RAshtriya Swayamsevak Sangh leader Mohan Bhagwat’s “Unlimited Positivity” lecture last weekend seems to have inflamed many members of the Bharatiya Janata party.
On Sunday, BL Santhosh, general secretary (organization) of the BJP, launched a meteoric attack on Akhilesh Yadav, call him a “political vulture” after the call of the leader of the Samajwadi party for a national vaccination campaign.
“What happened to you Ji .. !? The other day, you refused to take this same Modi vaccine… Today, you are the champion of the vaccination campaign. History will never forgive political vultures like you, ”Santhosh tweeted, quoted by Yadav.
Inspired by Amit Malviya, head of the IT unit at BJP, target Arvind Kejriwal’s government for “underreporting” Covid deaths.
Their attacks on opposition leaders came a day after Bhagwat called for national unity and insisted on the need to stop finger pointing in times of public health crisis. So what is it about the RSS leader’s speech that put the BJP’s social media warriors in hyper-aggressive mode against critics?
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The Sangh has ears to the ground
At first glance, it seemed that Bhagwat had given the benefit of the doubt, if not outright outright clarity, to Narendra Modi’s government when faced with criticism for Covid’s mismanagement. “Kya janata, kya shasan, kya prashasan, sabhi gaflat mein aa gayeHe said, holding virtually everyone – the people, the government and the administration (read bureaucracy) – collectively responsible for being caught off guard.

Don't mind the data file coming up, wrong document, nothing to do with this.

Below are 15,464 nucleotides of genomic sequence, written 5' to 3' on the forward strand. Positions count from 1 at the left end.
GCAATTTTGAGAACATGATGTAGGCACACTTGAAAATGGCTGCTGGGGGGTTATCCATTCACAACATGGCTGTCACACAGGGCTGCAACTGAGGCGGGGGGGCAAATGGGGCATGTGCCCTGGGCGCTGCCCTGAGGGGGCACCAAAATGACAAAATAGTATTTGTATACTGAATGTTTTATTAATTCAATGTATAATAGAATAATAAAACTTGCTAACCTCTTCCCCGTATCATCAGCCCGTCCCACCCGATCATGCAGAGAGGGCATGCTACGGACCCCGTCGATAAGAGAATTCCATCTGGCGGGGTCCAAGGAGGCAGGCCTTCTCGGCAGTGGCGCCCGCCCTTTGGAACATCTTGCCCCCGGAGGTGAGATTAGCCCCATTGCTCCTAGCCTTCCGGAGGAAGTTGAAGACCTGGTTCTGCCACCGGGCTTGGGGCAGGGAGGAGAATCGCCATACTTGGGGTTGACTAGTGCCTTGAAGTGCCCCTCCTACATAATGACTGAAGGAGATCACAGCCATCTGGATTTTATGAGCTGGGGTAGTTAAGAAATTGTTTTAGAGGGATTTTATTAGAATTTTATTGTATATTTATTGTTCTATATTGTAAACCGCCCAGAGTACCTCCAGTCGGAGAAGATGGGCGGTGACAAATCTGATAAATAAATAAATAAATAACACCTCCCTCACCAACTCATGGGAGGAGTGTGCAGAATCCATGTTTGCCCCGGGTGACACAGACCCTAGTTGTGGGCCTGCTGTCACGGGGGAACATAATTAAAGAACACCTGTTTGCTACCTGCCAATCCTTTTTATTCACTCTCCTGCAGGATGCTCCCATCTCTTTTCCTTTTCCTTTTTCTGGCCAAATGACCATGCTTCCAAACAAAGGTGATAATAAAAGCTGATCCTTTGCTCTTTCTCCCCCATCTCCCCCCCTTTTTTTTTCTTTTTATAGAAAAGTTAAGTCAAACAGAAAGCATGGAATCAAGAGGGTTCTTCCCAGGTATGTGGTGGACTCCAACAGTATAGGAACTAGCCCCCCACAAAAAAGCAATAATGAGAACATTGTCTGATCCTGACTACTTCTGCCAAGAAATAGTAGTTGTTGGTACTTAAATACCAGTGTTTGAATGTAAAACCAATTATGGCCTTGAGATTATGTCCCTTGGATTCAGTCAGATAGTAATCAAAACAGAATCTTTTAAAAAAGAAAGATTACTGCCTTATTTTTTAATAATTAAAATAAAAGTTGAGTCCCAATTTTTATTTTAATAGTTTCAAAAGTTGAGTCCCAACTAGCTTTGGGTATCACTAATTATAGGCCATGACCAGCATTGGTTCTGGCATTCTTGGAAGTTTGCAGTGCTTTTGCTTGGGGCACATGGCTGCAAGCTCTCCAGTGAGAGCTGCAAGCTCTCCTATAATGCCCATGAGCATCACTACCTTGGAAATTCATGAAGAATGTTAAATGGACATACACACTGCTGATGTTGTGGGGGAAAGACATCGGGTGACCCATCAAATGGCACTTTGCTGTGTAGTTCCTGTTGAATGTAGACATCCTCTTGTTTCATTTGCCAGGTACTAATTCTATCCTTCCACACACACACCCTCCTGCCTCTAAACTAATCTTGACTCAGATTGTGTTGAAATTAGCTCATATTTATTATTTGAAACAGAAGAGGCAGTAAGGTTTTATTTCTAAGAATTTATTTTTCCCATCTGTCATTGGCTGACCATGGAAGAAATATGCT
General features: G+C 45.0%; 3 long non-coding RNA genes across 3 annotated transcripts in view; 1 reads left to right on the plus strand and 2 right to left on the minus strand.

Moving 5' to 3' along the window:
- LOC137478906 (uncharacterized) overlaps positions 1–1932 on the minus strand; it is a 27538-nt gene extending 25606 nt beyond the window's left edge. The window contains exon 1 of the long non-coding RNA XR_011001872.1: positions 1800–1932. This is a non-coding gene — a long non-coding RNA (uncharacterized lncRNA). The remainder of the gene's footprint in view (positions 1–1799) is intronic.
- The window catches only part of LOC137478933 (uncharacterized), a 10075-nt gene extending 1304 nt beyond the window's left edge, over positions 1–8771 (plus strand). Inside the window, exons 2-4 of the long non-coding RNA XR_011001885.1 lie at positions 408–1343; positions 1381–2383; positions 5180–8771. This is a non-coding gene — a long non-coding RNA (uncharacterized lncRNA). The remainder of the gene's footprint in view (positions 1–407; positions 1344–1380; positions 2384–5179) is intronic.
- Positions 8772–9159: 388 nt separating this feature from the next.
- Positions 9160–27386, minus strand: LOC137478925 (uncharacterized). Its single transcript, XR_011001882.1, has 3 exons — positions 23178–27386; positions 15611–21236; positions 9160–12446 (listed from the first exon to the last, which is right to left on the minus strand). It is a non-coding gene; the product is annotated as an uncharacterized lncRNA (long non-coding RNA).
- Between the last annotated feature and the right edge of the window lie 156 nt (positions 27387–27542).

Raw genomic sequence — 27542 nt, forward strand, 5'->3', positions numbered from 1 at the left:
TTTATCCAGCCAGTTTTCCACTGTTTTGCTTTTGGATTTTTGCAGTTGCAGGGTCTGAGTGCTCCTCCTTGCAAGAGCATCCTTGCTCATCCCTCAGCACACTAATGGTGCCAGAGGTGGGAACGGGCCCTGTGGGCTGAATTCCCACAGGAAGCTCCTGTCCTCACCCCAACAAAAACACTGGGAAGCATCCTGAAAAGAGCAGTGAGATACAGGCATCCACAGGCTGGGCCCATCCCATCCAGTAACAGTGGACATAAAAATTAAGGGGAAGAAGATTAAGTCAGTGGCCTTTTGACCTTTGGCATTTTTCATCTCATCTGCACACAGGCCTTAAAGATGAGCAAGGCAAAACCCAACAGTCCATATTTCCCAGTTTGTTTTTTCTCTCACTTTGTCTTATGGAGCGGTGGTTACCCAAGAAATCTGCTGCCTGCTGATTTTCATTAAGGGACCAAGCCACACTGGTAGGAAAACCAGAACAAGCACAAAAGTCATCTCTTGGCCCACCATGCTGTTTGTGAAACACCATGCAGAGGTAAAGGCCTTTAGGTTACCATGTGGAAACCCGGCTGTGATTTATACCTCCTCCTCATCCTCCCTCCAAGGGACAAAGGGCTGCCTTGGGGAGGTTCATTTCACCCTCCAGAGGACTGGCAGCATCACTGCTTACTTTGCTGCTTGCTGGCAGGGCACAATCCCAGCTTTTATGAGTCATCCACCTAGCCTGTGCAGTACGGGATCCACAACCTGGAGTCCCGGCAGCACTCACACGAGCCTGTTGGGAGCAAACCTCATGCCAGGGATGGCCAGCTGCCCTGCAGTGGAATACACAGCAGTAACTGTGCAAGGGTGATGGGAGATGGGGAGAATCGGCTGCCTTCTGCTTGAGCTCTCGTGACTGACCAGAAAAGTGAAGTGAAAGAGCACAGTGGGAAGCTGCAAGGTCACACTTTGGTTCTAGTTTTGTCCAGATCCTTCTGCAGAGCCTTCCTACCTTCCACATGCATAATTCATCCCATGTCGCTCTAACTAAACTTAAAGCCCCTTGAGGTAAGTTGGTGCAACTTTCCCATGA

When everyone hasn’t anticipated the second wave, no one can be held responsible for the lapses, of course.
This decentralization and dilution of responsibility and accountability came at a time when unease was growing in the Sangh over the virtual absence of government and political leadership on the ground. Many Sangh volunteers have succumbed to Covid-19. Unlike the BJP leaders who seem to have started to believe their own positive narrative, regardless of the moans and pleas for help everywhere, the RSS comments on the ground were far more disturbing and disturbing. But Bhagwat’s perceived endorsement removed the qualms and inhibitions of BJP leaders about blustering. After all, the RSS leader would not blame his swayamsevaks and ex-pracharaks who run the country and have already delivered the Ram Mandir to Ayodhya and removed the special status of Jammu and Kashmir (Article 370).
But BJP’s social media warriors are probably reading too much into Bhagwat’s positivity talk. He may have suggested collective responsibility and accountability, but his remarks that the government was caught off guard rejected the Centre’s position as articulated by the Union Minister. Prakash Javadekar that the government giving up the ball after the first wave was a “myth” and “nothing is further from the truth”.